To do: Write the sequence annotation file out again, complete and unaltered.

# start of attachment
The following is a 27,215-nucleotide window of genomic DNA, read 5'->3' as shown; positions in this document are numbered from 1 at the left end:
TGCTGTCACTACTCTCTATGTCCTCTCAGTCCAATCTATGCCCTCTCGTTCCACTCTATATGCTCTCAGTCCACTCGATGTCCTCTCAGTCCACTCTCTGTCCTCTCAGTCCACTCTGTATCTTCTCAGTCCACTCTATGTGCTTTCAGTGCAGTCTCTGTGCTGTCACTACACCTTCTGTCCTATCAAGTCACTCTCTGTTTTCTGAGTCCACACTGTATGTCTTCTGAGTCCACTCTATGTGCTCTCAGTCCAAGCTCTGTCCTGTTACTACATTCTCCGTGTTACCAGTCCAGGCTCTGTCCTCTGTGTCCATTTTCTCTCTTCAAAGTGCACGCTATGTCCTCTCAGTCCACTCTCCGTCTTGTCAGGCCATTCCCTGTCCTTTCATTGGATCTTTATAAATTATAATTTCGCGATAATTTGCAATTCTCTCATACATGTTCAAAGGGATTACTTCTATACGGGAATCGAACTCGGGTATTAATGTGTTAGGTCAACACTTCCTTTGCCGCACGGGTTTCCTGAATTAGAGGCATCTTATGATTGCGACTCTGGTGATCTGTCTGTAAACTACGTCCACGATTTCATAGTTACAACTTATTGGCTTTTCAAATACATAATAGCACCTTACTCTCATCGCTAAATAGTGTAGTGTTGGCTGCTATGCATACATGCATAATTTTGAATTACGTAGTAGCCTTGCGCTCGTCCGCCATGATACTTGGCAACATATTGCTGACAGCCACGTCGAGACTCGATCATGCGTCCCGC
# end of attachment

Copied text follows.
The following is a 27,215-nucleotide window of genomic DNA, read 5'->3' as shown; positions in this document are numbered from 1 at the left end:
TGCTGTCACTACTCTCTATGTCCTCTCAGTCCAATCTATGCCCTCTCGTTCCACTCTATATGCTCTCAGTCCACTCGATGTCCTCTCAGTCCACTCTCTGTCCTCTCAGTCCACTCTGTATCTTCTCAGTCCACTCTATGTGCTTTCAGTGCAGTCTCTGTGCTGTCACTACACCTTCTGTCCTATCAAGTCACTCTCTGTTTTCTGAGTCCACACTGTATGTCTTCTGAGTCCACTCTATGTGCTCTCAGTCCAAGCTCTGTCCTGTTACTACATTCTCCGTGTTACCAGTCCAGGCTCTGTCCTCTGTGTCCATTTTCTCTCTTCAAAGTGCACGCTATGTCCTCTCAGTCCACTCTCCGTCTTGTCAGGCCATTCCCTGTCCTTTCATTGGATCTTTATAAATTATAATTTCGCGATAATTTGCAATTCTCTCATACATGTTCAAAGGGATTACTTCTATACGGGAATCGAACTCGGGTATTAATGTGTTAGGTCAACACTTCCTTTGCCGCACGGGTTTCCTGAATTAGAGGCATCTTATGATTGCGACTCTGGTGATCTGTCTGTAAACTACGTCCACGATTTCATAGTTACAACTTATTGGCTTTTCAAATACATAATAGCACCTTACTCTCATCGCTAAATAGTGTAGTGTTGGCTGCTATGCATACATGCATAATTTTGAATTACGTAGTAGCCTTGCGCTCGTCCGCCATGATACTTGGCAACATATTGCTGACAGCCACGTCGAGACTCGATCATGCGTCCCGC